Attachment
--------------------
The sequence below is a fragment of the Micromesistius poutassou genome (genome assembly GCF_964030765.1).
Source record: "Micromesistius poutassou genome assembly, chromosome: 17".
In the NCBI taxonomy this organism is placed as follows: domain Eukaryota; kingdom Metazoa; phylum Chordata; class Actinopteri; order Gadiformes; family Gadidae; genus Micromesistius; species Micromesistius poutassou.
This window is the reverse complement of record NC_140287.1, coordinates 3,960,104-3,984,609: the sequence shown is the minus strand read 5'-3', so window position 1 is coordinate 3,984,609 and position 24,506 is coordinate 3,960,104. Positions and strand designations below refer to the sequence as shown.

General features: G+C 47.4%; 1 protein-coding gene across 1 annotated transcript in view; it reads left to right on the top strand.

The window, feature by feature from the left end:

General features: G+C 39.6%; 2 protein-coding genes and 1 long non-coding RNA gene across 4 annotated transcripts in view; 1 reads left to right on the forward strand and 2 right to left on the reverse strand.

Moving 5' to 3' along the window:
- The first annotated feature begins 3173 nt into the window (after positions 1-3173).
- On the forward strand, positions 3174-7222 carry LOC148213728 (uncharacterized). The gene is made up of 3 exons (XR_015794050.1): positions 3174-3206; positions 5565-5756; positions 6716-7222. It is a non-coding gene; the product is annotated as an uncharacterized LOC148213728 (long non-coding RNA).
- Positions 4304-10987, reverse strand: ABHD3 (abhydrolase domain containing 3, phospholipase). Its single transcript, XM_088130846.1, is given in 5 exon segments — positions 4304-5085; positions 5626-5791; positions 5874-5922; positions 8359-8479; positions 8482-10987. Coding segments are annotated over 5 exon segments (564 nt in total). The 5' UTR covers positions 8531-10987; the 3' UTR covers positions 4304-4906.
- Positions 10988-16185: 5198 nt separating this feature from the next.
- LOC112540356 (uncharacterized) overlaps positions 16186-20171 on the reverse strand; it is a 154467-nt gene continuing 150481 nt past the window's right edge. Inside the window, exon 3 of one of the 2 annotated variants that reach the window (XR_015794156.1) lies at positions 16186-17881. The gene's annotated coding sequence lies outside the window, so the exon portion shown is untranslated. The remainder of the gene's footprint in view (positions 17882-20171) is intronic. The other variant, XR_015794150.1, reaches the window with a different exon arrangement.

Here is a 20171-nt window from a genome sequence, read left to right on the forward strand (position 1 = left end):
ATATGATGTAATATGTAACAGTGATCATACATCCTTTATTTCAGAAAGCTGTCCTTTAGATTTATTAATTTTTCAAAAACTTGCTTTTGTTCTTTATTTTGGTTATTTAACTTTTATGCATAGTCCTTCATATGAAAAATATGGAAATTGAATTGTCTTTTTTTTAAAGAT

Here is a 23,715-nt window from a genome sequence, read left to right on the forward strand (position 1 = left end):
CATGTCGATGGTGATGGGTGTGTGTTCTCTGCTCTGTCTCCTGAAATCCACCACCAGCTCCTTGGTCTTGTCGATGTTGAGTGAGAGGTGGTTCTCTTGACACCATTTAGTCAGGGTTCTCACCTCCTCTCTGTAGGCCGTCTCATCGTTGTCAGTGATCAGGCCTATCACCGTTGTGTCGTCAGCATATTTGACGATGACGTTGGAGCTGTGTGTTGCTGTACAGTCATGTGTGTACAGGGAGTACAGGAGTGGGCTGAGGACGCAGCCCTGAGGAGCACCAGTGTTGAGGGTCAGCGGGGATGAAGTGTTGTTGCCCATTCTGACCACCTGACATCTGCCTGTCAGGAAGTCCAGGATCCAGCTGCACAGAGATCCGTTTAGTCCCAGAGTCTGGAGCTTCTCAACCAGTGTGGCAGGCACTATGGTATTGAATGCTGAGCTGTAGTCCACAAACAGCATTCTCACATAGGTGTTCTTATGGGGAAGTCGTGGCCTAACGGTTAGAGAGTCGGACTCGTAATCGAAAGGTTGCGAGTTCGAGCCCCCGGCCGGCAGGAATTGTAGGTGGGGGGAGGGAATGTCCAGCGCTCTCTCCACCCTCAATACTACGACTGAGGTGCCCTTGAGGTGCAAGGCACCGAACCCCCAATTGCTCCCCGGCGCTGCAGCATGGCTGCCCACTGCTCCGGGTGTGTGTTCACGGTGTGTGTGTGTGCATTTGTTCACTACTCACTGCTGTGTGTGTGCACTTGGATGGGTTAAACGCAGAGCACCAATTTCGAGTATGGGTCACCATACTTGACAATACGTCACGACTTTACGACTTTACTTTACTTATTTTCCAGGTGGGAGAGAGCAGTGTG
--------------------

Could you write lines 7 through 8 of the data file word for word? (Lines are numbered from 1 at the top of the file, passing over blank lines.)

General features: G+C 39.6%; 2 protein-coding genes and 1 long non-coding RNA gene across 4 annotated transcripts in view; 1 reads left to right on the forward strand and 2 right to left on the reverse strand.

Moving 5' to 3' along the window: